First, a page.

Saturday, 29 April 2017

When grandmothers smoked during pregnancy...

Please, do not smoke during pregnancy
ALSPAC - the Avon Longitudinal Study of Parents and Children - continues to give in research terms as today I want to mention the findings reported by Jean Golding and colleagues [1] (open-access) observing "an association between maternal grandmother smoking in pregnancy and grand daughters having adverse scores in Social Communication and Repetitive Behaviour measures that are independently predictive of diagnosed autism."

The study results have garnered quite a bit of media interest (see here for example) with calls for quite a bit more research to be carried out on this important topic. I might also give a hat-tip to Jill Escher and the Escher Fund for Autism who were instrumental in this study. Indeed, her analysis of the Golding results (see here) will no doubt trump my contribution.

The Golding paper is open-access but a few details are worth mentioning:

  • As I noted, ALSPAC provided the source data for the study (as it has on quite a few autism research occasions). This time around researchers looked at autistic traits among some of their 14,000 strong cohort comprising "a social communication score, a speech coherence score, a sociability temperament scale, and a repetitive behaviour score.
  • Mothers and fathers of children involved in ALSPAC also provided information about pregnancy including answering questions on whether mothers themselves were/had smoked during pregnancy and also whether their mother (the child's grandmothers on both sides) smoked during pregnancy.
  • The data obtained from the autistic traits measures (delivered at various times of the child's development) and the smoking histories were analysed. Data on some 170 participating children actually diagnosed with an autism spectrum disorder (ASD) were also thrown into the statistical mix.
  • Results: "We found that two of the four autistic traits in the grandchild (F2) were increased in prevalence if the maternal grandmother (F0) smoked in pregnancy especially if the mother herself (F1) did not herself smoke." Researchers also noted a particular association between grandmother pregnancy smoking and grand-daughters over grandsons, and several potentially important confounding variables were also taken into account. They also concluded that "diagnosed autism was also associated with the maternal grandmother smoking in pregnancy" but express some caution in light of the smaller numbers included in this part of the analysis.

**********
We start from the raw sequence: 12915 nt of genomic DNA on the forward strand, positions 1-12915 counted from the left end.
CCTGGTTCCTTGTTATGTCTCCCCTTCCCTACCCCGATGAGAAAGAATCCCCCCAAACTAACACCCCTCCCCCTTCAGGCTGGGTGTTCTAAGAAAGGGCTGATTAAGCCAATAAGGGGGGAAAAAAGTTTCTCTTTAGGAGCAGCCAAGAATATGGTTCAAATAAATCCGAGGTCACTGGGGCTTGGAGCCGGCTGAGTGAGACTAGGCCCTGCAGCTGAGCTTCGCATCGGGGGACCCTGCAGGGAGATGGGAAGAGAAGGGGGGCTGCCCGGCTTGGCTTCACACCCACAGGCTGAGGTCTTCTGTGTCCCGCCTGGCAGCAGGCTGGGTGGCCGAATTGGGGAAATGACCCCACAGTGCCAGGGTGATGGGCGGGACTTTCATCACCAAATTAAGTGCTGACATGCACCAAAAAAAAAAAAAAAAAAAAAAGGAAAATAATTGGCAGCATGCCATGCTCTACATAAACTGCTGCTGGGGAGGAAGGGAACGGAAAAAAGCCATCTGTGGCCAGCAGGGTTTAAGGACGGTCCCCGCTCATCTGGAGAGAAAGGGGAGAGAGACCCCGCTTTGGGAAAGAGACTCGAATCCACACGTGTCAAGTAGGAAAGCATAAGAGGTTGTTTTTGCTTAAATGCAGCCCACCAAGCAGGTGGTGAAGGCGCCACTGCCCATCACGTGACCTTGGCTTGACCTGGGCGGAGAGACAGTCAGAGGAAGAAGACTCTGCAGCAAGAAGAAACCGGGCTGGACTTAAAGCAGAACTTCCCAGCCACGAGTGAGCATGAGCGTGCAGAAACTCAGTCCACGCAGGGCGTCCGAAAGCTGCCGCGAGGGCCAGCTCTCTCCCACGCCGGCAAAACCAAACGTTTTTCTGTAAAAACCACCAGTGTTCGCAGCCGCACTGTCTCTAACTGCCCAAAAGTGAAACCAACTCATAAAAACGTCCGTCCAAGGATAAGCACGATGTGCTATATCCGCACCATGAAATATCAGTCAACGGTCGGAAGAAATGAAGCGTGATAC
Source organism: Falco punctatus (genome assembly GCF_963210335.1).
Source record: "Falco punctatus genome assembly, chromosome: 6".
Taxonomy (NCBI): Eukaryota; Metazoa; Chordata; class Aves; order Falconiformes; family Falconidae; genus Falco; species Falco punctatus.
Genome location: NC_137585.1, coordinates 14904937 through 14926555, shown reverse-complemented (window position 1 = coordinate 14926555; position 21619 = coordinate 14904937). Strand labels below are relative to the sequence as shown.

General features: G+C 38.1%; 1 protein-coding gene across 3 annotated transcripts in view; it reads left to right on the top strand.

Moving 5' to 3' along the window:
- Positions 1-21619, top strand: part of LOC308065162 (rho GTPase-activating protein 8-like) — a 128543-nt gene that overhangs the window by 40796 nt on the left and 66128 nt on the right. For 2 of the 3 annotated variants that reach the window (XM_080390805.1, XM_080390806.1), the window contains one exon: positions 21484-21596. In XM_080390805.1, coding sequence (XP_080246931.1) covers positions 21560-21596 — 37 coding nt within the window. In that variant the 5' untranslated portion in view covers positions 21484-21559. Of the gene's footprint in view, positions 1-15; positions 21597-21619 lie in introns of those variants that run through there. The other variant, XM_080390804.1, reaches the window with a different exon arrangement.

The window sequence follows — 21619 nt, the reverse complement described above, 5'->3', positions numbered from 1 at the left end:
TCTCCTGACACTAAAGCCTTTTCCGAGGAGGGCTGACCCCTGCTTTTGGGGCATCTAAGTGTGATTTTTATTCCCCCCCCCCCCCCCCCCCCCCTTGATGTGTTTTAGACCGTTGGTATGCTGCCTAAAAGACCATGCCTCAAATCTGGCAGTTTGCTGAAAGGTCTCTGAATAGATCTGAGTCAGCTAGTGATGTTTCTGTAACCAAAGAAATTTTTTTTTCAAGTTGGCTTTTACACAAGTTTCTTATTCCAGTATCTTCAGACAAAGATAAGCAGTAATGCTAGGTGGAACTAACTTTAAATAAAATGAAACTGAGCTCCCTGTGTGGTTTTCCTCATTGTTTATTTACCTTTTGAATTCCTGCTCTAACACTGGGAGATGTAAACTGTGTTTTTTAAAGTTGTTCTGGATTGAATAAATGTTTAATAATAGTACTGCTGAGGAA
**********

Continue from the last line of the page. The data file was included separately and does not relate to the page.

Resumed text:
"These results are intriguing" say the authors. Indeed they are. Accepting the reliance on parental report, acceptance of the myriad of other factors that might affect any relationship and the fact that "sets of trait questions were not designed as measures of autistic traits but rather to identify the child’s performance in regard to a large number of attributes at different ages" as a consequence of researchers not originally expecting the prevalence of autism to be anything like it is today(!), further research is indicated. I say this in the context that research looking at any link between maternal pregnancy smoking and offspring autism risk has not consistently found any correlation (see here).

Then to the question of mechanism of effect. Well, researchers talk about "two plausible candidate mechanisms" to account for results. First is "transmission of damage to mitochondrial DNA (mtDNA)" where mitochondria DNA is subject to 'mutation' as a result of exposure to tobacco smoke. The researchers noted that: "Mitochondrial transmission across the generations is exclusively via the mother, so is compatible with our observed associations between maternal prenatal tobacco exposure and adverse scores on Social Communication and Repetitive Behaviour measures in her granddaughters." The second possible mechanism is that of "epigenetic inheritance from one generation to the next." This builds upon something of a continuing debate where structural DNA issues (i.e. mutations) are put to one side in favour of chemical alterations to genes (e.g. the addition of methyl groups) affecting gene expression. It's a topic that has been talked about quite a bit on this blog with reference to autism (see here for example) but still needs a lot more science done on it specifically on transgenerational epigenetic inheritance. Smoking is known to have effects on DNA methylation (see here) but the suggestion is that these or other epigenetic effects could continue down into future generations.

The potential effects of tobacco smoking during pregnancy in relation to second (or even third generation) autism or autistic traits risk requires quite a bit more study. Importantly, if such results are confirmed in future investigations, it opens up a whole myriad of possibilities in terms of how other previous generational exposures outside of just tobacco smoking during pregnancy might have affected future generations. This research area could get very, very complicated indeed.

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[1] Golding J. et al. Grand-maternal smoking in pregnancy and grandchild's autistic traits and diagnosed autism. Sci Rep. 2017 Apr 27;7:46179.

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ResearchBlogging.org Golding J, Ellis G, Gregory S, Birmingham K, Iles-Caven Y, Rai D, & Pembrey M (2017). Grand-maternal smoking in pregnancy and grandchild's autistic traits and diagnosed autism. Scientific reports, 7 PMID: 28448061